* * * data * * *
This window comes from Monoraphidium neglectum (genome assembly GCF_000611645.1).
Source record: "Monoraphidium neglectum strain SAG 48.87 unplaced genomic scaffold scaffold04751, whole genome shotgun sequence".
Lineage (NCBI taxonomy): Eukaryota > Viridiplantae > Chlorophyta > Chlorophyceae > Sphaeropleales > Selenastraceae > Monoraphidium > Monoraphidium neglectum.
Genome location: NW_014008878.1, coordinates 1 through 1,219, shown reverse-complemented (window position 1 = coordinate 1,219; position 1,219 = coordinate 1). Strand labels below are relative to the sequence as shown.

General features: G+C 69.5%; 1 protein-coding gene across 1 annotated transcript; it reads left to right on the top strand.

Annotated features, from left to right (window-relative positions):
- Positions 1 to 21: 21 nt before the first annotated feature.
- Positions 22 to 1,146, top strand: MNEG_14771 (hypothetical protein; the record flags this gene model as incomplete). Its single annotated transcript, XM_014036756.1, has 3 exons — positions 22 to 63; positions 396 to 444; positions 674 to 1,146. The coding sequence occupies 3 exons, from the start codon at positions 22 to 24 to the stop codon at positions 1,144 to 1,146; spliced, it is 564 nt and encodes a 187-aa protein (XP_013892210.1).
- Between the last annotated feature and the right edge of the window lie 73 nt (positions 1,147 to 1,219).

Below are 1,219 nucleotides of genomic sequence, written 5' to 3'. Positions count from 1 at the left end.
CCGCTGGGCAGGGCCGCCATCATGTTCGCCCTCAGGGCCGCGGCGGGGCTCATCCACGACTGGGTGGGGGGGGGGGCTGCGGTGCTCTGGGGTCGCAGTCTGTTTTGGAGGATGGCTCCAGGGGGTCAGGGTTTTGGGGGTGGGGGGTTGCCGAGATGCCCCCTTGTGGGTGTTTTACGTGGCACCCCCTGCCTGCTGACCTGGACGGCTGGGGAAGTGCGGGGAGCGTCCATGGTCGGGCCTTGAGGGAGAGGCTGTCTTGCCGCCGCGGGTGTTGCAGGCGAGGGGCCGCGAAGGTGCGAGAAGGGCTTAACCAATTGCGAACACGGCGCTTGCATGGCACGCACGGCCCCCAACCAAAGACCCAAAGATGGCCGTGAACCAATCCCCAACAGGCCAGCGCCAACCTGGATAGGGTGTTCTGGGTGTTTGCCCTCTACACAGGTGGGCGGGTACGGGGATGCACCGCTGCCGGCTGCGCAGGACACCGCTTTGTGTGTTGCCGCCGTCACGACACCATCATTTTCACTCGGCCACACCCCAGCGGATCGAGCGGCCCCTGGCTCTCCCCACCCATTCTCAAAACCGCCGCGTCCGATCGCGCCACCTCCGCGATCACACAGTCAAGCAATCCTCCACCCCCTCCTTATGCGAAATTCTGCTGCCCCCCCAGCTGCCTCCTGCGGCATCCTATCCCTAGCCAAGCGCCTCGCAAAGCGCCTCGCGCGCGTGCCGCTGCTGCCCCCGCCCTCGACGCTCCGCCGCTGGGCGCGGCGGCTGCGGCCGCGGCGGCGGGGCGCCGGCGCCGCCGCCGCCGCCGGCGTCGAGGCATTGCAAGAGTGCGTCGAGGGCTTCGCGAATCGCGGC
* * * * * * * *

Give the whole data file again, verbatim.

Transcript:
This window comes from Monoraphidium neglectum (genome assembly GCF_000611645.1).
Source record: "Monoraphidium neglectum strain SAG 48.87 unplaced genomic scaffold scaffold04751, whole genome shotgun sequence".
Lineage (NCBI taxonomy): Eukaryota > Viridiplantae > Chlorophyta > Chlorophyceae > Sphaeropleales > Selenastraceae > Monoraphidium > Monoraphidium neglectum.
Genome location: NW_014008878.1, coordinates 1 through 1,219, shown reverse-complemented (window position 1 = coordinate 1,219; position 1,219 = coordinate 1). Strand labels below are relative to the sequence as shown.

General features: G+C 69.5%; 1 protein-coding gene across 1 annotated transcript; it reads left to right on the top strand.

Annotated features, from left to right (window-relative positions):
- Positions 1 to 21: 21 nt before the first annotated feature.
- Positions 22 to 1,146, top strand: MNEG_14771 (hypothetical protein; the record flags this gene model as incomplete). Its single annotated transcript, XM_014036756.1, has 3 exons — positions 22 to 63; positions 396 to 444; positions 674 to 1,146. The coding sequence occupies 3 exons, from the start codon at positions 22 to 24 to the stop codon at positions 1,144 to 1,146; spliced, it is 564 nt and encodes a 187-aa protein (XP_013892210.1).
- Between the last annotated feature and the right edge of the window lie 73 nt (positions 1,147 to 1,219).

Below are 1,219 nucleotides of genomic sequence, written 5' to 3'. Positions count from 1 at the left end.
CCGCTGGGCAGGGCCGCCATCATGTTCGCCCTCAGGGCCGCGGCGGGGCTCATCCACGACTGGGTGGGGGGGGGGGCTGCGGTGCTCTGGGGTCGCAGTCTGTTTTGGAGGATGGCTCCAGGGGGTCAGGGTTTTGGGGGTGGGGGGTTGCCGAGATGCCCCCTTGTGGGTGTTTTACGTGGCACCCCCTGCCTGCTGACCTGGACGGCTGGGGAAGTGCGGGGAGCGTCCATGGTCGGGCCTTGAGGGAGAGGCTGTCTTGCCGCCGCGGGTGTTGCAGGCGAGGGGCCGCGAAGGTGCGAGAAGGGCTTAACCAATTGCGAACACGGCGCTTGCATGGCACGCACGGCCCCCAACCAAAGACCCAAAGATGGCCGTGAACCAATCCCCAACAGGCCAGCGCCAACCTGGATAGGGTGTTCTGGGTGTTTGCCCTCTACACAGGTGGGCGGGTACGGGGATGCACCGCTGCCGGCTGCGCAGGACACCGCTTTGTGTGTTGCCGCCGTCACGACACCATCATTTTCACTCGGCCACACCCCAGCGGATCGAGCGGCCCCTGGCTCTCCCCACCCATTCTCAAAACCGCCGCGTCCGATCGCGCCACCTCCGCGATCACACAGTCAAGCAATCCTCCACCCCCTCCTTATGCGAAATTCTGCTGCCCCCCCAGCTGCCTCCTGCGGCATCCTATCCCTAGCCAAGCGCCTCGCAAAGCGCCTCGCGCGCGTGCCGCTGCTGCCCCCGCCCTCGACGCTCCGCCGCTGGGCGCGGCGGCTGCGGCCGCGGCGGCGGGGCGCCGGCGCCGCCGCCGCCGCCGGCGTCGAGGCATTGCAAGAGTGCGTCGAGGGCTTCGCGAATCGCGGC